Extenuating circumstances

What are extenuating circumstances?

Extenuating circumstances are circumstances which:

  • affect your ability to attend or complete an assessment or a number of assessments
  • are exceptional
  • are outside of your control
  • can be corroborated by independent evidence
  • occurred during or shortly before the assessment in question.

If you wish to claim extenuating circumstances, please download a form from the link below and submit via email to your faculty office accompanied by independent corroborating evidence if required.

Examples of circumstances which would NOT normally be considered valid:

  • You slept in or your alarm clock did not go off.
  • Your car broke down, or your train or bus (or equivalent) was delayed or cancelled, unless you can show that you’d made reasonable allowance for such disruption.
  • Child care problems, or problems with similar caring responsibilities which could have been anticipated.
  • Unspecified short-term anxiety from all sources, mild depression or examination stress.
  • Minor illness, such as a cough/cold/sore throat or minor viral infection, unless the illness is incapacitating and at its peak at the time of a time-specific assessment such as an exam or test.
  • Accidents or illness affecting relatives or friends, unless serious, or you are a sole carer.
  • Financial problems, including debt sanctions imposed by the University, but excluding cases of exceptional hardship or significant changes in financial circumstances since enrolment.
  • Family celebrations, holidays, house moves, or similar events, in which you have input to, or control over, the date or may choose not to participate.
  • Computing problems, such as corrupt data or media, poor internet connectivity, printer failure, or e-submission of an assessment file in an incorrect format, or lack of access to IT facilities because of debt sanctions imposed by the University.
  • Problems with postal or other third party delivery of work.
  • Misreading timetables of any kind, or time management problems, such as assessment deadlines close to each other.
  • Appointments of any kind, including legal or medical appointments, which could be rearranged.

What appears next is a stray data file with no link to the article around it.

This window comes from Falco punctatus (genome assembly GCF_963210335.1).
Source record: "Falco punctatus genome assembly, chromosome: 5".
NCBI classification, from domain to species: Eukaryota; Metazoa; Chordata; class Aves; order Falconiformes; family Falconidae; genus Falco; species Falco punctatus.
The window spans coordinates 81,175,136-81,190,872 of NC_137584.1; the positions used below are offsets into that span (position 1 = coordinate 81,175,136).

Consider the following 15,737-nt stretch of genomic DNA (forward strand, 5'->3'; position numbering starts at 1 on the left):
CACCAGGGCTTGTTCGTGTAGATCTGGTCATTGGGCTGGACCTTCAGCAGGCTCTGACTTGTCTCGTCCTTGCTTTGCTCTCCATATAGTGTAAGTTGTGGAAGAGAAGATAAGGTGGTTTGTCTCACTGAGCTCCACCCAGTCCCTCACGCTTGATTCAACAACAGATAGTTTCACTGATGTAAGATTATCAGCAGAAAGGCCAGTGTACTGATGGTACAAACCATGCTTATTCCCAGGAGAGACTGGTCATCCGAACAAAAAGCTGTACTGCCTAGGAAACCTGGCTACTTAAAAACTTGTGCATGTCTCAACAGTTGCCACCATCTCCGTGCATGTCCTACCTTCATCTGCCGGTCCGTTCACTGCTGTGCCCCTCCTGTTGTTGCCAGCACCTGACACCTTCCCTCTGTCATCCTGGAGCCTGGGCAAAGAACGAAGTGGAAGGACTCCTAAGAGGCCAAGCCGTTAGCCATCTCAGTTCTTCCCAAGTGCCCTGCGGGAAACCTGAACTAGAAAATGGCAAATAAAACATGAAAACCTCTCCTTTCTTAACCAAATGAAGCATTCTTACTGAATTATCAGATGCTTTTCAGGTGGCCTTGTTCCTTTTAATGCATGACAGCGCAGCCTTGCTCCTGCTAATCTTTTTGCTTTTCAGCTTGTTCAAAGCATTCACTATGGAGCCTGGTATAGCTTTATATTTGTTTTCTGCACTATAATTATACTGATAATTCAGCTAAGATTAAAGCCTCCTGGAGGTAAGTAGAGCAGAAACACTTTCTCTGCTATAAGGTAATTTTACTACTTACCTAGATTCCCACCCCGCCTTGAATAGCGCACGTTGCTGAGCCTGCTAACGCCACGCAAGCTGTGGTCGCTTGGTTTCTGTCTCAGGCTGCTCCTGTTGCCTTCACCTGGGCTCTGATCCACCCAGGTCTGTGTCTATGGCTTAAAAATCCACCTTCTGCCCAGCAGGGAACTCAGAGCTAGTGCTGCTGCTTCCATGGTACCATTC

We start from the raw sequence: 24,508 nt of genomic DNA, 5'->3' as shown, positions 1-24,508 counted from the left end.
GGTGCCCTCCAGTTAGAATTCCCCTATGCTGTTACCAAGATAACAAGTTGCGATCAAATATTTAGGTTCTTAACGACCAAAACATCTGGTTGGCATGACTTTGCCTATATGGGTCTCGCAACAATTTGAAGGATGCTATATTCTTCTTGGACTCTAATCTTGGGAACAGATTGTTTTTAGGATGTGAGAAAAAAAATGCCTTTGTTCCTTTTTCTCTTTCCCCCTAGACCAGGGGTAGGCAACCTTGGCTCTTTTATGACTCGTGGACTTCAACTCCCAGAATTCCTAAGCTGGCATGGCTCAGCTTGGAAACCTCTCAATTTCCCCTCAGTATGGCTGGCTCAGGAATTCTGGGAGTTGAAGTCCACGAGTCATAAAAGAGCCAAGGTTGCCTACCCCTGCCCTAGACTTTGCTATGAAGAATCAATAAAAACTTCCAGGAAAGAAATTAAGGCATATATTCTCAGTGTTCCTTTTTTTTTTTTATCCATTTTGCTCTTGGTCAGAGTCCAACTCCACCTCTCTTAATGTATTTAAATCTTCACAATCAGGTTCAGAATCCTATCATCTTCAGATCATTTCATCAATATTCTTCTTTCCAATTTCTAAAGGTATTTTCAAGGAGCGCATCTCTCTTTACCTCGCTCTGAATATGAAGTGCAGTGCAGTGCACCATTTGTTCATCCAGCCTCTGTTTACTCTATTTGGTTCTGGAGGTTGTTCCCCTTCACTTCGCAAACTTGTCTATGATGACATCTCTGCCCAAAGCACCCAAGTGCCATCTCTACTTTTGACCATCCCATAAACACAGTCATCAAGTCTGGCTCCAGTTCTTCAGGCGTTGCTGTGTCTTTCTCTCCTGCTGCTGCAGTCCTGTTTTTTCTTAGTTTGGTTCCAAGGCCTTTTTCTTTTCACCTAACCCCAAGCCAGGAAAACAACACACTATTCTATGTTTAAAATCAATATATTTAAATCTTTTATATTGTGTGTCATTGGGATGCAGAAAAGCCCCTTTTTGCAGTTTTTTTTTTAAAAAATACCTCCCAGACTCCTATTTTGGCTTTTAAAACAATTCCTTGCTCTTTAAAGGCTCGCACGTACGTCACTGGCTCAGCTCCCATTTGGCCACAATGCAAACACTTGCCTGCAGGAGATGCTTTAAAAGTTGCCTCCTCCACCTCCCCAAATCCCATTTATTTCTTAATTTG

• Sporting, recreational or voluntary commitments, unless you are representing the University at national level or your country at international level, or participating in an event that is of benefit to the University’s national or international reputation.
  • For full-time students, normal pressures of employment, because, by enrolling as a student, you have made a commitment to make time available to study.

Examples of circumstances which MIGHT be considered valid:

  • Your own health problems, including major accident or injury, acute ailments, hospitalisation (including for operations), or those affecting a significant period of study.
  • Personal or psychological problems for which you are receiving counselling, or have been referred to a counsellor or similarly qualified practitioner.
  • Clinical depression or other significant mental health issue.
  • Pregnancy-related conditions and childbirth (including a partner in labour).
  • Bereavement causing significant impact.
  • Separation or divorce of yourself or your parents.
  • Recent burglary, theft or serious car accident.
  • Jury service which cannot be deferred.
  • Representing the University at national level, or your country at international level, or participation in an event that is of benefit to the University’s national or international reputation.
  • For part-time students in full-time employment, exceptional pressure of work or permanent change of employment circumstances.
  • Late diagnosis of, for example, dyslexia, meaning you have not had the appropriate support for assessment, including provision in exams.
  • Unavailability of the DLE where the module lead confirms that this would have a significant impact on your preparation for an assessment or exam.
  • Disruption in an exam or assessment, such as a fire alarm going off, or excessive noise from building works.
  • A significant change to your financial circumstances after enrolment, such as withdrawal of Student Finance England (SFE) funding or its equivalent mid-year.
  • Interviews for placements, but only in cases where you have asked the employer or provider to reschedule, but this has not been possible.
  • Significant positive life events, such as weddings of close family members, where you can show that no alternative arrangement, such as the date or your attendance, is possible.
  • For research degree programme milestones (Project Approval and Confirmation of Route), methodological reasons why your research has not progressed at these stages as expected, submitted by your Director of Studies.

Further information including a copy of the extenuating circumstances can be found by downloading the document below.

Submission of information on extenuating circumstances 

Your extenuating circumstances claim should be submitted as soon as feasible.

In the case of assessed coursework/major project/dissertation or equivalent, your extenuating circumstances claim should be submitted as soon as possible, and normally no later than ten working days after the deadline for the submission of your work.

If you have extenuating circumstances claims with respect to any of your formal examinations then you need to submit them no later than the Monday after the end of the formal examination week.